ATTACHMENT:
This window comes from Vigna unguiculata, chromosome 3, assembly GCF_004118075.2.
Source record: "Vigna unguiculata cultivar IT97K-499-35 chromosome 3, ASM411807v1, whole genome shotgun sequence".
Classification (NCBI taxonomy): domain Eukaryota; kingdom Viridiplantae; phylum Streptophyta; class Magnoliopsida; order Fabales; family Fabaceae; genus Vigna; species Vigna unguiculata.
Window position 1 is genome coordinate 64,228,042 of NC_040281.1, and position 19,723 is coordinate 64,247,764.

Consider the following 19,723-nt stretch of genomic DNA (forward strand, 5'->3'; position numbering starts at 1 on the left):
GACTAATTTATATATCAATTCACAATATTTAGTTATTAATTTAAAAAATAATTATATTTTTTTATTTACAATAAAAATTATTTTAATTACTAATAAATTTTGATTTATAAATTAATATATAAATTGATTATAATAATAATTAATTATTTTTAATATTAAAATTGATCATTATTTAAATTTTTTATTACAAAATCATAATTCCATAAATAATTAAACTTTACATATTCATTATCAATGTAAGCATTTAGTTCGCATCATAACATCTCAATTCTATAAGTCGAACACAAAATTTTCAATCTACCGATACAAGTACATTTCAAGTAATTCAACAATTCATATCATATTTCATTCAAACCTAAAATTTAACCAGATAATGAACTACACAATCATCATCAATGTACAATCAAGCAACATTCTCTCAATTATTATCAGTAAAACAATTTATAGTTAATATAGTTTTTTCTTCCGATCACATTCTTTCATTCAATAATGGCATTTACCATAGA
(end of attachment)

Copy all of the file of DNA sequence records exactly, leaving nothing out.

This window comes from Vigna unguiculata, chromosome 3, assembly GCF_004118075.2.
Source record: "Vigna unguiculata cultivar IT97K-499-35 chromosome 3, ASM411807v1, whole genome shotgun sequence".
Classification (NCBI taxonomy): domain Eukaryota; kingdom Viridiplantae; phylum Streptophyta; class Magnoliopsida; order Fabales; family Fabaceae; genus Vigna; species Vigna unguiculata.
Window position 1 is genome coordinate 64,228,042 of NC_040281.1, and position 19,723 is coordinate 64,247,764.

Consider the following 19,723-nt stretch of genomic DNA (forward strand, 5'->3'; position numbering starts at 1 on the left):
GACTAATTTATATATCAATTCACAATATTTAGTTATTAATTTAAAAAATAATTATATTTTTTTATTTACAATAAAAATTATTTTAATTACTAATAAATTTTGATTTATAAATTAATATATAAATTGATTATAATAATAATTAATTATTTTTAATATTAAAATTGATCATTATTTAAATTTTTTATTACAAAATCATAATTCCATAAATAATTAAACTTTACATATTCATTATCAATGTAAGCATTTAGTTCGCATCATAACATCTCAATTCTATAAGTCGAACACAAAATTTTCAATCTACCGATACAAGTACATTTCAAGTAATTCAACAATTCATATCATATTTCATTCAAACCTAAAATTTAACCAGATAATGAACTACACAATCATCATCAATGTACAATCAAGCAACATTCTCTCAATTATTATCAGTAAAACAATTTATAGTTAATATAGTTTTTTCTTCCGATCACATTCTTTCATTCAATAATGGCATTTACCATAGA